Florida Congressional cosponsors abound for the National Park Service Legacy Act, a bill that would fund solutions to $11.6 billion in deferred maintenance at national parks.
The bill has had a subcommittee hearing on the House side, and a committee referral on the Senate side, so there’s still a long way to go for the legislation.
Yet needs persist and grow nationwide.
Florida is not immune to these needs: $262 million of repairs are needed at Sunshine State national parks, with the Everglades’ $90M, Gulf Islands $62M, and Dry Tortugs $60M topping the list
To that end, interested groups — National Parks Conservation Association, The Pew Charitable Trusts, and Timucuan Parks Foundation among them — spotlighted the issue Friday with a tour of Kingsley Plantation in the Timucuan Ecological and Historical Preserve.
Congress was represented: Rep. John Rutherford, a co-sponsor of the legislation, was on the tour.
The Pew Charitable Trusts contend that if the federal government were fully to commit to resolving deferred maintenance, 110,000 jobs could be created nationally, with almost 2,500 of them in Florida.
Issues at the Kingsley Plantation are myriad and mounting, with cabins and the Plantation House mired in disrepair resulting from $3.8 million of deferred maintenance at Kingsley, posing a threat to the historical record, asserted multiple stakeholders.
The goal, for Kingsley and other parks, is to create a guaranteed federal fund to resolve the backlog over time, while imposing entry and vendor fees to help defray costs going forward. Public-private partnerships and highway funding are also sought.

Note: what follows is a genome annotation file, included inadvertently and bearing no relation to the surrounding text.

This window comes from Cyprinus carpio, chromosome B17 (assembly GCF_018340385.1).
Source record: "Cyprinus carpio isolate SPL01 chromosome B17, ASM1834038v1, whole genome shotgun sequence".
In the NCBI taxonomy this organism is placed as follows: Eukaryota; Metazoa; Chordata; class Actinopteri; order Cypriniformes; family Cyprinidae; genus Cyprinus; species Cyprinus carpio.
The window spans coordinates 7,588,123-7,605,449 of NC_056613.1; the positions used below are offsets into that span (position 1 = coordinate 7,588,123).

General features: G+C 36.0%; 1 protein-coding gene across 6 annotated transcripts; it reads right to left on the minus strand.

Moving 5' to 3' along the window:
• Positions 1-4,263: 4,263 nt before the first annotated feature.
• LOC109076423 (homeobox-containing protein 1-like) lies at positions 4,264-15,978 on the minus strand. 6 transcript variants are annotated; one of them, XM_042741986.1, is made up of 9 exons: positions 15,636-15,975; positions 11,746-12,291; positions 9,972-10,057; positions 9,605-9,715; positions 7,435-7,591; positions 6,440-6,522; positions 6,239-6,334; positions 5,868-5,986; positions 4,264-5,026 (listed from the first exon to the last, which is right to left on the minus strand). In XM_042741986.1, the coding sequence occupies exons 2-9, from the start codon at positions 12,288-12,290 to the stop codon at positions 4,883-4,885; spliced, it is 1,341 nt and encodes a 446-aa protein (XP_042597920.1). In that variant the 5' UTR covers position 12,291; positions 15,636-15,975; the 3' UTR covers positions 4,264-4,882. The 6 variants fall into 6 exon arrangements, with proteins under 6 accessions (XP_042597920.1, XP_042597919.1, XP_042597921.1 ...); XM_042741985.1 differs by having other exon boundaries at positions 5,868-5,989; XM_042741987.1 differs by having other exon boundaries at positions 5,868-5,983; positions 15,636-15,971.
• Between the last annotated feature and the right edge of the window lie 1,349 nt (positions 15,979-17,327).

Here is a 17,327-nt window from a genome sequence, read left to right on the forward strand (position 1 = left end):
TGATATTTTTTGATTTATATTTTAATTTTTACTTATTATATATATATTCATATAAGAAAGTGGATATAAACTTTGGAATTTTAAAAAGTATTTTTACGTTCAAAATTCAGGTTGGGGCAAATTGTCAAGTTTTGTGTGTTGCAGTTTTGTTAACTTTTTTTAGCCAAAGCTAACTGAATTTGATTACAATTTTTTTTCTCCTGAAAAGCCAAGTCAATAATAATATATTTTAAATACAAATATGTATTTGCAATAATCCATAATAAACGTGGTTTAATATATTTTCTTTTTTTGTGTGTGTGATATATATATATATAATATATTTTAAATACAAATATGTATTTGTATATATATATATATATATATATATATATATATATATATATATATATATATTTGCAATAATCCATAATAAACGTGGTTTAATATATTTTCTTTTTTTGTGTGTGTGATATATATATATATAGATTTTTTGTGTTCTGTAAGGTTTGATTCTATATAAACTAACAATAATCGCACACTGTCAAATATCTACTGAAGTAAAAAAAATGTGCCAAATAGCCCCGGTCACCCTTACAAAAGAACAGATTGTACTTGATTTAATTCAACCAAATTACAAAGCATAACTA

After the tour of the plantation, the group went to Jacksonville, for a lunchtime discussion covering some of the same ground.
Mark Middlebrooks, Executive Director of the Timucuan Parks Foundation, noted that community engagement, including volunteer work, is key. But it can’t stand alone.
“Obviously, we can’t do a quarter billion dollars of work in Florida, so we need the support [from the bill],” Middlebrooks said, saying the National Parks Service is “critical” in maintaining these parks.
Bill Prescott, CEO of Visit Jacksonville, noted that the parks system, including national parks, is a unique value add in Jacksonville’s tourist marketing — especially for extended vacations.
“They’re going to experience it, they’re going to come back,” Prescott said, noting that could even extend to business leaders wanting to relocate to Jacksonville.
“The new generation coming in, it’s all about experiences,” Prescott added, saying that national park maintenance is important to attracting talent for companies and driving tourist growth.
Representatives of Sen. Bill Nelson, Sen. Marco Rubio and Rep. Al Lawson were on hand in support.
Nelson is already a co-sponsor.